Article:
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June 11, 1892


JAMA. 1892;XVIII(24):755. doi:10.1001/jama.1892.02411280031004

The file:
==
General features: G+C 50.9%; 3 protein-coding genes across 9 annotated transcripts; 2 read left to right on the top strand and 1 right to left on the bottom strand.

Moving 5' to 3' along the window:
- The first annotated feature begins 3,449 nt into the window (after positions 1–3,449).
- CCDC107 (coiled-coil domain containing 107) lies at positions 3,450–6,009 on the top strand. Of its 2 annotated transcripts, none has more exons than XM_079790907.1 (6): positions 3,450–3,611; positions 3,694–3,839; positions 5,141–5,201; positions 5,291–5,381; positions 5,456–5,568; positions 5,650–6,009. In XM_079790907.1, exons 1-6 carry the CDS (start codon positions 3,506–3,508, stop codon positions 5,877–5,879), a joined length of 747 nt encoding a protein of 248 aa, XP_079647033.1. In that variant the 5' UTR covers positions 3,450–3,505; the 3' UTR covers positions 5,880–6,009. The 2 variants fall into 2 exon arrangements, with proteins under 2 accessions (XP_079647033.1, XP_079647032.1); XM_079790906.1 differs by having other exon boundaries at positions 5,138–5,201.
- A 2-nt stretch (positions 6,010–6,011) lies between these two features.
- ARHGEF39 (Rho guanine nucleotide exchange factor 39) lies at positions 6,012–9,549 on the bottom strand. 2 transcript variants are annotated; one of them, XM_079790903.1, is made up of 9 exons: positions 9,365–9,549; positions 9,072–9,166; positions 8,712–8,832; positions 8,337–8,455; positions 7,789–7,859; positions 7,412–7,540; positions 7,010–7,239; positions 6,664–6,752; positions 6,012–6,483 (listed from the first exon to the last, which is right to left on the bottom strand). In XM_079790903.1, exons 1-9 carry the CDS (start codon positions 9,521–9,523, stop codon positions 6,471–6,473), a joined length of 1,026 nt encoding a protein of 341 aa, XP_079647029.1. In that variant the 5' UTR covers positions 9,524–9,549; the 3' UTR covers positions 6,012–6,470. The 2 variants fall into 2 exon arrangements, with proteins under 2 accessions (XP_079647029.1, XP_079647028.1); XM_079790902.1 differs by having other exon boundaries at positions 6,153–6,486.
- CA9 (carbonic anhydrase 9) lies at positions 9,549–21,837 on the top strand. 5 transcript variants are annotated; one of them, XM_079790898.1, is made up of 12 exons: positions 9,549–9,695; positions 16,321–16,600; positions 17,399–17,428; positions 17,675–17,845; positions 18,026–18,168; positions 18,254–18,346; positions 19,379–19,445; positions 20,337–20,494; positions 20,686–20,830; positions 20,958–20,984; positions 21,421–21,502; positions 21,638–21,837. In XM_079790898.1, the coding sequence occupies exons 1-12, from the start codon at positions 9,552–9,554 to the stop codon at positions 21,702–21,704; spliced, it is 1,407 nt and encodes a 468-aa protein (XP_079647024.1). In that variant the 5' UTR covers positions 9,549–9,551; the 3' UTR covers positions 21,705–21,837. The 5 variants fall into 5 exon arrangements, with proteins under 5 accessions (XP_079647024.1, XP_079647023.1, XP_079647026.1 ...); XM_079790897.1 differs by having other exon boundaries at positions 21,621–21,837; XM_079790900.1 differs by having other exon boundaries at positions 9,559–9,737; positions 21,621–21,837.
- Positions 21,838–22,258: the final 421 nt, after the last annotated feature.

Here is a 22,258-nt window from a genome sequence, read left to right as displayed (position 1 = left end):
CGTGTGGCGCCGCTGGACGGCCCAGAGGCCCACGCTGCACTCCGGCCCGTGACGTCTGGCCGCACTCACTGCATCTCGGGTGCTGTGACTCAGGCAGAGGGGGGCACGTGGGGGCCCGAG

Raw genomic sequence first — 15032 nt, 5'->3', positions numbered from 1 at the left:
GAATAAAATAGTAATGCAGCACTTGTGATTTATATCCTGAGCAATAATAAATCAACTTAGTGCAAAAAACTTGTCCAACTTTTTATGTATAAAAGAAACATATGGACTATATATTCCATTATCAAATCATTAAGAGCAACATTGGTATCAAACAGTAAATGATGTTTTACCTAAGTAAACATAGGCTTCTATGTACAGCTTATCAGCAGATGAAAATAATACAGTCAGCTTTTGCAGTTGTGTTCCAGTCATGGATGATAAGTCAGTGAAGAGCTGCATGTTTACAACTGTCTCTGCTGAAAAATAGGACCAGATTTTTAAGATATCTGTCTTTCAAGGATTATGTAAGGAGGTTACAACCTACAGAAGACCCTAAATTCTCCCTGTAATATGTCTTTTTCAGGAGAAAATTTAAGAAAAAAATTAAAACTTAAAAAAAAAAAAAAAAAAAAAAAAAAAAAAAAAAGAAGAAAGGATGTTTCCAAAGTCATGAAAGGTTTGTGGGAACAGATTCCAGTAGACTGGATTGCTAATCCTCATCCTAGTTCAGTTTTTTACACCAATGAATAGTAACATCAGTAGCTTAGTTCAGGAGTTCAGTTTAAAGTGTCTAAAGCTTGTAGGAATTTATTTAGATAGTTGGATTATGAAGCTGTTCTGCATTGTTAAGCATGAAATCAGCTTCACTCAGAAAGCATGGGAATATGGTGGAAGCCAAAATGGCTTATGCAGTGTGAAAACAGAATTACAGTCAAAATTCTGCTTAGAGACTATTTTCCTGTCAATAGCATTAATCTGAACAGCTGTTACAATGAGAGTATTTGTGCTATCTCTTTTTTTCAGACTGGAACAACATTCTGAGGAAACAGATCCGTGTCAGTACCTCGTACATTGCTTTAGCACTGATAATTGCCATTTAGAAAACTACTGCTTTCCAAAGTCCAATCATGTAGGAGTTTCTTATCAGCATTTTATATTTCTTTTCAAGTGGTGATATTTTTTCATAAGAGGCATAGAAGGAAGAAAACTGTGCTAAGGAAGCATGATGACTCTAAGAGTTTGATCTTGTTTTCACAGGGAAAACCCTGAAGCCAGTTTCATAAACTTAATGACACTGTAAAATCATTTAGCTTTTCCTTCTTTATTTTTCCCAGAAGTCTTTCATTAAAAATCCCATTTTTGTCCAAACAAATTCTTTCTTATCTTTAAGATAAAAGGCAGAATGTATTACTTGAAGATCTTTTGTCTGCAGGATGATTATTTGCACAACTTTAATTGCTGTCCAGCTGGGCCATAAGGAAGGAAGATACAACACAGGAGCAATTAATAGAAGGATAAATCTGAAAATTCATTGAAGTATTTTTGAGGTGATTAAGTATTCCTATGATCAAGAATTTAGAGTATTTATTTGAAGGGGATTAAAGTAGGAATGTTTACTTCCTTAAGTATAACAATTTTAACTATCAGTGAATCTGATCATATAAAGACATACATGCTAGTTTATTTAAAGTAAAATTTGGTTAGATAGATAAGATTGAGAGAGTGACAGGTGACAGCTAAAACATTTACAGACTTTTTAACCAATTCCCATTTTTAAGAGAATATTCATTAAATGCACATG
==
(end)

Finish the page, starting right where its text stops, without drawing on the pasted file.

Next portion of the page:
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There has always been considerable confusion about the disease known as German measles, or röthelu, or rubella. Its very existence has been denied by some, while its diagnosis is often in doubt. The typical röthelu is practically very mild measles, so far as its clinical manifestations go. The disease commences suddenly and the eruption is apparent in from 12 to 24 hours after the onset of the fever. The eruption itself consists of pale rosy red spots, not unlike those of measles in their general appearance, but never of so deep a color. The impression produced by the eruption is often that of a fading measles. In distribution the spots may appear first upon the face, or first upon the chest, from which localities they spread rapidly to the other portions of the body. Particularly upon the chest are they liable to become confluent, while upon the extremities they are

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